While SPI's last minute attempt to purchase Pacific Lumber holdings (purchased instead by Mendocino Redwood Company and held under the new Humboldt Redwood Company), the following article shines a light on some of SPI's less than stellar activities.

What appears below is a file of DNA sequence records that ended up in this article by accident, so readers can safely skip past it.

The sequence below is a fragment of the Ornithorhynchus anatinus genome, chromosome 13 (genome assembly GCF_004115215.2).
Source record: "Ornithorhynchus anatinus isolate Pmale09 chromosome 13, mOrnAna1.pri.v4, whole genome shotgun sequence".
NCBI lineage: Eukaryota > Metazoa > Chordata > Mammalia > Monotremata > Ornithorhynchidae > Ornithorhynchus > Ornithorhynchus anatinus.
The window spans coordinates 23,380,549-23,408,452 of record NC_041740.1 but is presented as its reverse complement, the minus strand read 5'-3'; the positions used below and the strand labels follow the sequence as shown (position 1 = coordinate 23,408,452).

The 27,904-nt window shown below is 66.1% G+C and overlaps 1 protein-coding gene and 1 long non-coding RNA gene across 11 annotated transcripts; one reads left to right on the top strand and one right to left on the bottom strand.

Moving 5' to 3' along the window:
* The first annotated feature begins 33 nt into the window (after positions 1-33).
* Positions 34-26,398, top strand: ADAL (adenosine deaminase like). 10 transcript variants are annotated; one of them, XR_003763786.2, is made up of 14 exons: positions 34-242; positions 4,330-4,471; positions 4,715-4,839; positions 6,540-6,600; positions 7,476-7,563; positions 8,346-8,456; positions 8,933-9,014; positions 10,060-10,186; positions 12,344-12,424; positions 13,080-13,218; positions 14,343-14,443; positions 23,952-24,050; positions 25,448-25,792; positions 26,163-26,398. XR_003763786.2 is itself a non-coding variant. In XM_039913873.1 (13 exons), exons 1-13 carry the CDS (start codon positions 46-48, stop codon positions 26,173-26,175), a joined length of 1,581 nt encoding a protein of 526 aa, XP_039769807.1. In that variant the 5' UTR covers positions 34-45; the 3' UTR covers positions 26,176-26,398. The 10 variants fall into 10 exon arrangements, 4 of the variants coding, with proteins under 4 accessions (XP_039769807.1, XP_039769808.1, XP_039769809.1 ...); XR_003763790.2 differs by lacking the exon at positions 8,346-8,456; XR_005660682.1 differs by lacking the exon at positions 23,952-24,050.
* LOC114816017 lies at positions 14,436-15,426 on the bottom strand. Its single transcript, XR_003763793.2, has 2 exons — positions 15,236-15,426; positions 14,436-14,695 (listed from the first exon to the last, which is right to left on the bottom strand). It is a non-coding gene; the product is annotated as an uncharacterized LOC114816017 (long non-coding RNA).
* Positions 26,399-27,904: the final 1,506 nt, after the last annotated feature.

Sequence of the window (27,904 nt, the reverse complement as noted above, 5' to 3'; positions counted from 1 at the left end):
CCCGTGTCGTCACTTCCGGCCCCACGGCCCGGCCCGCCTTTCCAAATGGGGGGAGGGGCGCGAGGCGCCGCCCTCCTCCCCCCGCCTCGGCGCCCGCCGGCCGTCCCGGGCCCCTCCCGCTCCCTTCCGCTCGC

14) Just because a tree is scorched and leafless, doesn't necessarily mean it's dead. Given time, a good number of the trees burned in the recent wildfires will recover. Many of our native trees have developed adaptations to withstand California's periodic wildfires. Today's leafless skeleton may eventually be able to recover much of its former glory. Tree survival depends on the nature of the fire that swept through an area. A fast, low-intensity fire might just cause a tree to lose the current crop of leaves, and the tree could be green and full of leaves by next summer. On the other extreme, a hot fire can turn a stand of trees into an eerie forest of charcoal. Bark insulates a tree against fire. The first step in evaluating a tree for recovery is to see if the bark was able to protect delicate tissues underneath. Scrape off a very small section of the charred bark and see if there is a pale, moist layer preserved below. If it's whitish, pink or pale green that's a good sign; if it's yellow, orange or brown, it's probably damaged. Check a few more locations around the trunk. If 60 percent or more circumference of the trunk is uninjured, the tree is a good candidate for preservation. Trees damaged more seriously than this may recover, but they are more likely to be unstable and subject to attack by insects and diseases. Smaller trees are more sensitive than larger trees. Once trees for preservation are identified, there are a few things that can be done to help them recover. Replace the mulch that has burned off. This will protect the roots and help to re-establish beneficial fungi in the soil. If there are arborists working in the area, many will deliver chips for free or a nominal charge. Delay all pruning except safety pruning. It can take a long time for some trees to resprout. In a year, it will be much easier to evaluate which parts are dead and which are alive. If the trees were in a landscape, continue to water them. After the soil is rewetted, they won't need as much water as they previously did. Native oaks shouldn't be watered this summer, though if the rains start late this year, a deep watering in mid- to late-October would be beneficial. If we have another dry winter, give oaks another deep watering in April or early May. The most important thing is patience. Trees react slowly, but they are tough. Don't cut down trees just because they 'look dead.' http://www.santacruzsentinel.com/ci_9773626